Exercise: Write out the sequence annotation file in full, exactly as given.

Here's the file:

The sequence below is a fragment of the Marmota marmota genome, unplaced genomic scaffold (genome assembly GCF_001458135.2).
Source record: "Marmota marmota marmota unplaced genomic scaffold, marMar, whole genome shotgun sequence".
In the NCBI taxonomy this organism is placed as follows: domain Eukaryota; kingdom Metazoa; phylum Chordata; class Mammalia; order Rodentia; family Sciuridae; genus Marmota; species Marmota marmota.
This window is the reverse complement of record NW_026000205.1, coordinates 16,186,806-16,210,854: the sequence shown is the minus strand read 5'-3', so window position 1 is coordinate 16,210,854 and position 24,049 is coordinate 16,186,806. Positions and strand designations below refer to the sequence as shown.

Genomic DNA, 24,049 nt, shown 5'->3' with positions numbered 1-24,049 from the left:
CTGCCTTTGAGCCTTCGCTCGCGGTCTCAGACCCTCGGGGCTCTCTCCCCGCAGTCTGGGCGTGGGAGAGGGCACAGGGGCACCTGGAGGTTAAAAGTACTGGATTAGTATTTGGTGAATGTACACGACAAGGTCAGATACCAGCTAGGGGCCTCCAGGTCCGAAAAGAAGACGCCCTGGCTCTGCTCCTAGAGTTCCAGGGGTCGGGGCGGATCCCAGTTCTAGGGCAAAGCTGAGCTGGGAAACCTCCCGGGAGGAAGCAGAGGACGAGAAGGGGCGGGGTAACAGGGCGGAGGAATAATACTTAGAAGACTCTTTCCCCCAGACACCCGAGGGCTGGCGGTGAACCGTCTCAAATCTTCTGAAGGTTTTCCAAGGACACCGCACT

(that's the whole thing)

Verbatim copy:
The sequence below is a fragment of the Marmota marmota genome, unplaced genomic scaffold (genome assembly GCF_001458135.2).
Source record: "Marmota marmota marmota unplaced genomic scaffold, marMar, whole genome shotgun sequence".
In the NCBI taxonomy this organism is placed as follows: domain Eukaryota; kingdom Metazoa; phylum Chordata; class Mammalia; order Rodentia; family Sciuridae; genus Marmota; species Marmota marmota.
This window is the reverse complement of record NW_026000205.1, coordinates 16,186,806-16,210,854: the sequence shown is the minus strand read 5'-3', so window position 1 is coordinate 16,210,854 and position 24,049 is coordinate 16,186,806. Positions and strand designations below refer to the sequence as shown.

Genomic DNA, 24,049 nt, shown 5'->3' with positions numbered 1-24,049 from the left:
CTGCCTTTGAGCCTTCGCTCGCGGTCTCAGACCCTCGGGGCTCTCTCCCCGCAGTCTGGGCGTGGGAGAGGGCACAGGGGCACCTGGAGGTTAAAAGTACTGGATTAGTATTTGGTGAATGTACACGACAAGGTCAGATACCAGCTAGGGGCCTCCAGGTCCGAAAAGAAGACGCCCTGGCTCTGCTCCTAGAGTTCCAGGGGTCGGGGCGGATCCCAGTTCTAGGGCAAAGCTGAGCTGGGAAACCTCCCGGGAGGAAGCAGAGGACGAGAAGGGGCGGGGTAACAGGGCGGAGGAATAATACTTAGAAGACTCTTTCCCCCAGACACCCGAGGGCTGGCGGTGAACCGTCTCAAATCTTCTGAAGGTTTTCCAAGGACACCGCACT